TABLE 5-5 Class 8 Tractor Aerodynamics Technologies, Considering the 2012 Time Frame

Technology

Fuel Consumption Reduction (%)

Cd Improvement (%)

Cost ($)

Industry Adoption Rate (%)

Day cab roof deflector

4-7

13

1,000-1,300

Most

Sleeper roof fairing

7-10

15-20

500-1,000

Standard

Chassis skirt

3-4

4-7

1,500-2,000

50-60

Cab extender

2-3

4-5

300-500

80-90

Next-generation package

3-4

6-8

2,750

2012 Introduction

SOURCE: TIAX (2009), p. 4-35.

Table 5-5 shows the market shares of various aerodynamic features on aerodynamic-style tractors. Roof shields have a very high market share, while the relatively damage-prone chassis skirts have a lower share. The side-of-cab extender works with the roof shield to minimize the gap between tractors and trailers. This gap has a major role in determining the overall vehicle Cd. The recommended maximum gap3 is typically 30 in. from the rearmost feature on the tractor to the trailer face. Smaller gaps do have drawbacks, however, in that they limit the ability of the vehicle to operate in tight spaces.

The next-generation aerodynamics package shown in Table 5-5 represents the forecast of tractor manufacturers for sleeper cab tractor aerodynamics improvement in the 2012 time frame. These features will be designed and optimized for long-haul applications. It is expected that many of these features may not be compatible with short-haul operations, and thus their application on day cab tractors will be limited. Characteristics of short haul operation include curb encounters, severe road-crossing humps, backing maneuvers, and tight street-side clearances. All of these combine to damage many of the aerodynamic surfaces that could be successful in long-haul duty.

There are two consequences of the fragility of tractor aerodynamic features that must be considered. One is that trucks specified with many aerodynamic features will not be attractive or cost-effective in short-haul operations, because of the fragility of aerodynamic features and because of restricted maneuverability. The other issue is that tractors specified for short-haul operations will be less efficient if they are pressed into long-haul service for any reason. Excessive specialization of tractors can lead to logistics problems for operators, as well as to lower used tractor values in cases where the original operating intent does not match the second buyer’s application. An example of this is sleeper cab tractors with full-height air deflectors pulling flat bed trailers. In this case the aerodynamic feature actually costs fuel rather than saves fuel, because the high roof sleeper increases the frontal area of the truck beyond what the trailer requires. In many cases the application of a high roof sleeper with a flat-bed trailer is just temporary, but in some cases this fuel-wasting combination may be long term.

Another marketplace factor in tractor design that delays full implementation of aerodynamic features is the preference for traditional styling. This preference for a traditional look is prevalent among owner-operators, and many small fleets use traditional styling as a driver retention feature. Notice the differences in traditional styling compared to aerodynamic styling in Figure 5-10. Traditional features known to have high drag-inducing effects include the large, flat bumper, along with features protruding into the airstream such as head lamps, air cleaners, and dual exhaust stacks, as well as “west coast” side mirrors. While manufacturers have made useful aerodynamic improvements to traditional models of years gone by, these traditional features are believed to invoke a fuel consumption increase of at least 5 percent compared to the aerodynamic model. (TIAX, 2009, Table 4-24). Some operators are well aware of the fuel consumption penalty, while others are likely to underestimate it.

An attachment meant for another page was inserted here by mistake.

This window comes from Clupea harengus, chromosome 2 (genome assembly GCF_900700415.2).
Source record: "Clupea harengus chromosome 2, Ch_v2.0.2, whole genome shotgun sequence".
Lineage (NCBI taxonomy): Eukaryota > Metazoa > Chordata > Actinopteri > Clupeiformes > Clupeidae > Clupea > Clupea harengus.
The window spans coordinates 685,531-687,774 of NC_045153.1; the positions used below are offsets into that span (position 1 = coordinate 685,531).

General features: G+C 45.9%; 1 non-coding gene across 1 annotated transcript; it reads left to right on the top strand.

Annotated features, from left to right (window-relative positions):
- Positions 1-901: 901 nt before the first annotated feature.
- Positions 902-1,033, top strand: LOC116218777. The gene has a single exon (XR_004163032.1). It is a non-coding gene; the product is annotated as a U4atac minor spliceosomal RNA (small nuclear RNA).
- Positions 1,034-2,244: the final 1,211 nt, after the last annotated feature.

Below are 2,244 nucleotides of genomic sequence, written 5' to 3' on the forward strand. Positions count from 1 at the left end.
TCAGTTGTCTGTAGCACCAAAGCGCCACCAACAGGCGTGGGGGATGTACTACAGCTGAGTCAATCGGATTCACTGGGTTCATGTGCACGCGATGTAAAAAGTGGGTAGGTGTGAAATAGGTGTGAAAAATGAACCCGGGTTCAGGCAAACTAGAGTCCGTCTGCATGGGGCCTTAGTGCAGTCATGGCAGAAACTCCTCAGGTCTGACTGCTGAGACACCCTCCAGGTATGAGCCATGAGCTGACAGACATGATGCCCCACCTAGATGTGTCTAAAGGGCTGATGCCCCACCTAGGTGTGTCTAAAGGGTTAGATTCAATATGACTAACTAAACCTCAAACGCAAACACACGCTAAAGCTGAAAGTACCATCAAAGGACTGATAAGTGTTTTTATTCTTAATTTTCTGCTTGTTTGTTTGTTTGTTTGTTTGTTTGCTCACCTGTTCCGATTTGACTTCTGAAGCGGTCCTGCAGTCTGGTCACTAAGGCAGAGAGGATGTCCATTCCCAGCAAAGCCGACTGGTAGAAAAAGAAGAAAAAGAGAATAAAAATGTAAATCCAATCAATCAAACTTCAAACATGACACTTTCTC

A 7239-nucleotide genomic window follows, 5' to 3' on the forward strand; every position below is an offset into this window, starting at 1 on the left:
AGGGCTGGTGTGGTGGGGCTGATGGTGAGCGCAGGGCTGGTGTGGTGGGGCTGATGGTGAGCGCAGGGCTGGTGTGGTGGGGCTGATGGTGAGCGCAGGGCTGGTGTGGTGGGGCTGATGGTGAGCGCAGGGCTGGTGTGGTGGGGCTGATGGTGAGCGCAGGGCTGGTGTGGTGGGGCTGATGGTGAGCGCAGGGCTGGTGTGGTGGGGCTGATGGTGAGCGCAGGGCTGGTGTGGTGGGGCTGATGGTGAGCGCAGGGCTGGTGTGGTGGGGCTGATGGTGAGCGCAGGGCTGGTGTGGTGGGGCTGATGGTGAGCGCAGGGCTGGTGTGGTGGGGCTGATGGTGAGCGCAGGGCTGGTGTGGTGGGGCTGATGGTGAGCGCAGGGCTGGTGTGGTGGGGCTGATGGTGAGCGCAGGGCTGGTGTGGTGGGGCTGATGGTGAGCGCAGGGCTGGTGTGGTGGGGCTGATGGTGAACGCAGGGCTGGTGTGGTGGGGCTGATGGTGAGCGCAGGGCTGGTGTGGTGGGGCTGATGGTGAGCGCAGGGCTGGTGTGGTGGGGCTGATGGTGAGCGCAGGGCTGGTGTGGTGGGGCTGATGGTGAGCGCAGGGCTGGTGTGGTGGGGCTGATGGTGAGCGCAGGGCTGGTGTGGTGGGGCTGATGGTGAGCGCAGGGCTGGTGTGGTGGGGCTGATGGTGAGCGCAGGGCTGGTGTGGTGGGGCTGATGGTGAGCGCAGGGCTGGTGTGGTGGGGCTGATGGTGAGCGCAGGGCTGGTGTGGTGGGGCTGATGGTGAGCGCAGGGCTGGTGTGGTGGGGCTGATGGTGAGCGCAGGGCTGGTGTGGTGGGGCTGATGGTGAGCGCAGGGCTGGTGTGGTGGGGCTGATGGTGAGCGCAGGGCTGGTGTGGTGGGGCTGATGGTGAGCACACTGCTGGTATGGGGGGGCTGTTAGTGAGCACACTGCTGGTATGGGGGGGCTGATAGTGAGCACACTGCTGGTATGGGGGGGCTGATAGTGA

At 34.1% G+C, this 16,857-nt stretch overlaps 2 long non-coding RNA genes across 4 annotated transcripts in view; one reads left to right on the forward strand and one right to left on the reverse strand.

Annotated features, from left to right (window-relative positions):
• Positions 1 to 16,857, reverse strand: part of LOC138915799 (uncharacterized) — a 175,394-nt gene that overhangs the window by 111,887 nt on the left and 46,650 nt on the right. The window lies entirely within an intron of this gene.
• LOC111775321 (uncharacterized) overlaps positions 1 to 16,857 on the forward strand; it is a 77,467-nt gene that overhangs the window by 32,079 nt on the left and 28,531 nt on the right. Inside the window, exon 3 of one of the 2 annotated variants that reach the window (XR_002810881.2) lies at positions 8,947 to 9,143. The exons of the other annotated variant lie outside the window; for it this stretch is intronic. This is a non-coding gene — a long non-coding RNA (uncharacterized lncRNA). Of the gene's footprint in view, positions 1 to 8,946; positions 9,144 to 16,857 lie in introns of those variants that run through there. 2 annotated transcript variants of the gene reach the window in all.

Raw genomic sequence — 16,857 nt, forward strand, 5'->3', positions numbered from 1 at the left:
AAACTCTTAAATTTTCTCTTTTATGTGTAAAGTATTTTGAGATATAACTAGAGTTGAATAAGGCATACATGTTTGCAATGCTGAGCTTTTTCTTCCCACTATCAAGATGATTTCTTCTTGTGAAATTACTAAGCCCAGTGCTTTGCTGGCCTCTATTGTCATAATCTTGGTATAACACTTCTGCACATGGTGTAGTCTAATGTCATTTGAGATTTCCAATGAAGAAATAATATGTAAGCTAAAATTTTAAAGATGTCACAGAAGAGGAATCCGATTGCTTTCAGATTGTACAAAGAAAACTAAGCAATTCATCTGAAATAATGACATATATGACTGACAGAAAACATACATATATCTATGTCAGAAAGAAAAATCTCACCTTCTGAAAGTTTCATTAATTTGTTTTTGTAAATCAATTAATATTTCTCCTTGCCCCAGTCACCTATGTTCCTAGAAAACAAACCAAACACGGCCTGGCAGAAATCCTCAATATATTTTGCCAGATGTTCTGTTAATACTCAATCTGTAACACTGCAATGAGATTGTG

Day cab tractors constitute roughly one-third of Class 8 tractors. So far it has not been possible to match the aerodynamic performance of the best sleeper models with day cabs. Fortunately, it appears that many of the day cab and other short-haul tractors accumulate fewer miles and thus consume less fuel than over-the-highway tractors. More specific data gathering is needed to quantify the fuel consumed by various applications of tractor trailers.

A 2-year collaborative study of a variety of design improvements that would reduce aerodynamic drag on tractor trailers was completed in 2007 by four members of the Truck Manufacturers Association (TMA) and DOE. Their research evaluated the effect of post-SmartWay designs on combination tractor-trailer aerodynamics. A number of potential tractor features were evaluated, including alternative rearview mirror designs, treatments of the tractor-trailer gap such as gap fillers and trailer gap flow control devices, and features to manage airflow under the vehicle and between the tractor and trailer. In addition to the tractor features, a number of trailer features also were evaluated.

The 2007 TMA/DOE study started with a computational fluid dynamics (CFD) modeling evaluation of potential aerodynamic feature concepts. The CFD models allowed the researchers to explore the effect of many design parameters on Cd (see in Chapter 2 the section “Computational Fluid Dynamics”). The most promising concepts from the analyti-

3

“Gap” refers to the distance from the rearmost vertical cab feature to the front of the trailer face; where a cab extender is employed, it is this rearmost feature.



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